The District of Connecticut's Project Sentry program enables the U.S. Attorney's Office to expand its primary and traditional prosecutorial role in the community by reaching out to juveniles in an effort to deter juvenile gun crime and gang activity, and to promote school safety. In this regard, the Project Sentry seeks to:
- spread the message to at-risk youth that there are serious consequences associated with being involved with firearms and gangs;
- increase the investigation and prosecution of adults who furnish juveniles with firearms juveniles who possess firearms; and
- improve school safety.
Project Sentry also has enhanced, established and expanded partnerships with local, state and federal law enforcement agencies, federal, state and municipal governments, community groups and the faith community. In order to encourage youth participation in workshops on nonviolence we employed basketball tournaments and other social activities. To play in the basketball tournaments, youth were required to attend the workshops that were held the previous day. We also have used other fun activities to provide a forum to present our nonviolent message, including Camp DEFY, events within our Weed and Seed sites and Police Basketball Camps (Officer Friendly Camps).
In 2003, the Department of Justice announced that the City of Hartford's Project Sentry Task Force was one of 14 recipients of the First Annual Project Safe Neighborhoods Achievement Awards. At a ceremony during the 2003 National Conference in Philadelphia, Pennsylvania, the task force received the award for "Exceptional Juvenile Gun Crime Reduction Program".
With respect to our goal of promoting school safety, Project Sentry has expanded Safe School Task Forces in Hartford, New Haven and Bridgeport. Project Sentry has also become a regular part of school's curriculums in PSN target cities and, since 2002, the violence prevention message has been given to thousands of students.
In addition to promoting the anti-violence message in Connecticut's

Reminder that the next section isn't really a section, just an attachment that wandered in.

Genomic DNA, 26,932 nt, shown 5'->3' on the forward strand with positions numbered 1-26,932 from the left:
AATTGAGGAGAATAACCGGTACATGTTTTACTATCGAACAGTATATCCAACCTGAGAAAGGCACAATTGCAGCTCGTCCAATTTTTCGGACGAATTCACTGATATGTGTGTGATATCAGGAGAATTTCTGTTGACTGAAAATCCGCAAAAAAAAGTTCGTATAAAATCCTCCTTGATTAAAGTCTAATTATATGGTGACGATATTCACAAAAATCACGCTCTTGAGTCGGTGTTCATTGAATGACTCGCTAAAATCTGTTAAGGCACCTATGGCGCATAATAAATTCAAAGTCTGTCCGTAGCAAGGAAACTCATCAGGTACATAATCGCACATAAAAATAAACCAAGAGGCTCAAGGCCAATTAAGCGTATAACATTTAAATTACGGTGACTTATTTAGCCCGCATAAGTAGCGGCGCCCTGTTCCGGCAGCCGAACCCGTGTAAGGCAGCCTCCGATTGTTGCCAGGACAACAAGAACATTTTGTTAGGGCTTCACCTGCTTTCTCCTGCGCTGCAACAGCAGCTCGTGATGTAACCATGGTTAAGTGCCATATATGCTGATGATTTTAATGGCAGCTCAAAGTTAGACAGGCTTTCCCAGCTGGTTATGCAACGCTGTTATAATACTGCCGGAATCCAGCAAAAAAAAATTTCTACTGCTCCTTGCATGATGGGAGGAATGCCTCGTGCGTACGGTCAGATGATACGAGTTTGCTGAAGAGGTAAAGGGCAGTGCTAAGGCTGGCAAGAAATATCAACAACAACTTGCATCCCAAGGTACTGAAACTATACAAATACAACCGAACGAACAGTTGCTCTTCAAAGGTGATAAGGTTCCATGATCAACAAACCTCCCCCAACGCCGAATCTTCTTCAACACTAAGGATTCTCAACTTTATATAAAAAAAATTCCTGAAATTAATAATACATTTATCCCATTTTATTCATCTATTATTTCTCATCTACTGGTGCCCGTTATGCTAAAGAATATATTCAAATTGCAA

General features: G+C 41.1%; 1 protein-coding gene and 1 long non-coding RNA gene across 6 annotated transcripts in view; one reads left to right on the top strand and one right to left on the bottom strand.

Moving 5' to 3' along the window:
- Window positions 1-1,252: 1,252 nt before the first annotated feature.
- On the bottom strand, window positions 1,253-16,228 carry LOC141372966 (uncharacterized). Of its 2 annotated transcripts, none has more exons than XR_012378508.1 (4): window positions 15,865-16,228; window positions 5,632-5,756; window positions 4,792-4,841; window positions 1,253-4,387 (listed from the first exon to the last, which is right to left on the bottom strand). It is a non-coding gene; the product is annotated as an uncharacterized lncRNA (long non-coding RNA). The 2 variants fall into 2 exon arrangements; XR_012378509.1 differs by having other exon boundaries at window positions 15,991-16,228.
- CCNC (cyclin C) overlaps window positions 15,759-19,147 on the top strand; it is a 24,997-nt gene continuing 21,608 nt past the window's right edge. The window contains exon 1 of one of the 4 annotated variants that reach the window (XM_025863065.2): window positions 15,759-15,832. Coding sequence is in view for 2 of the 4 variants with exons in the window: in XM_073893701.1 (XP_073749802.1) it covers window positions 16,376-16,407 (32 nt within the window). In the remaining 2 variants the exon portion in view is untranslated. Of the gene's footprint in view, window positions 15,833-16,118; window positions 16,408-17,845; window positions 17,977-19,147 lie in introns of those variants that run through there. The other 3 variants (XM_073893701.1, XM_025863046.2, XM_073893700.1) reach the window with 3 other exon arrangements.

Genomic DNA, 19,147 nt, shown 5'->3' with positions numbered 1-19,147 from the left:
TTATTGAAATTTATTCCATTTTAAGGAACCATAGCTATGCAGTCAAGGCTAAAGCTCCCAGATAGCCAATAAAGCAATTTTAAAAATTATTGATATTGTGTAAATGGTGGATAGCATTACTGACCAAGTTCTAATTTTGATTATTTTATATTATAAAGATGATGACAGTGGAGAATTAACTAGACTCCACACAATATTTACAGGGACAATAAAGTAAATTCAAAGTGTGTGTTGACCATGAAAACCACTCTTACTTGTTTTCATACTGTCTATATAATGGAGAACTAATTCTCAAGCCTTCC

schools, many partnerships have been formed to benefit at-risk youth
in our communities.
Over the past several years, we have had a very successful partnership with the New Britain Rock Cats, the minor league affiliate of the Minnesota Twins. Through both our PSN/Anti-Gang and Weed and Seed sites, we have sent thousands of children to minor league baseball games in New Britain during the baseball season. In addition to seeing the game and eating dinner at the game, each child receives a T-shirt, a baseball and a baseball glove, meets and talks with the baseball players prior to the start of the game, and is allowed onto the field to throw baseballs to each other and to the players. The players serve both as role models and as mentors for the children. The goal of the program is to provide children who live in our larger cities with opportunities to attend and enjoy a baseball game with their peers and to talk with and meet positive role models. In addition, because the children who attend these games are selected through the Weed and Seed programs in our various cities and in conjunction with our local police departments, the children get to interact with one or more officers who chaperone the group to and from the game and who most often work in the neighborhood where these children live. With the help of a private company, the Rock Cats also have provided free bicycles to hundreds of children identified through the PSN and Weed and Seed initiatives.
The U.S. Attorney's office, in conjunction with Project Sentry, also has provided innovative training sessions for school resource officers and school administrators directed at teaching them how to develop effective youthful offender and gang intervention initiatives in their schools. As part of this effort, the Office collaborated with the hip hop group 4Peace to promote an anti-violence and anti-gang message at training sessions and, in May 2009, Yale University’s School of Music sponsored a 4Peace concert at Wollsey Hall on the Yale campus and hundreds of high school students from PSN and Weed and Seed cities attended. 4Peace and the Yale Concert Band performed together, and 4Peace engaged the audience in an open discussion about gang activity and violent crime that the students faced in their communities.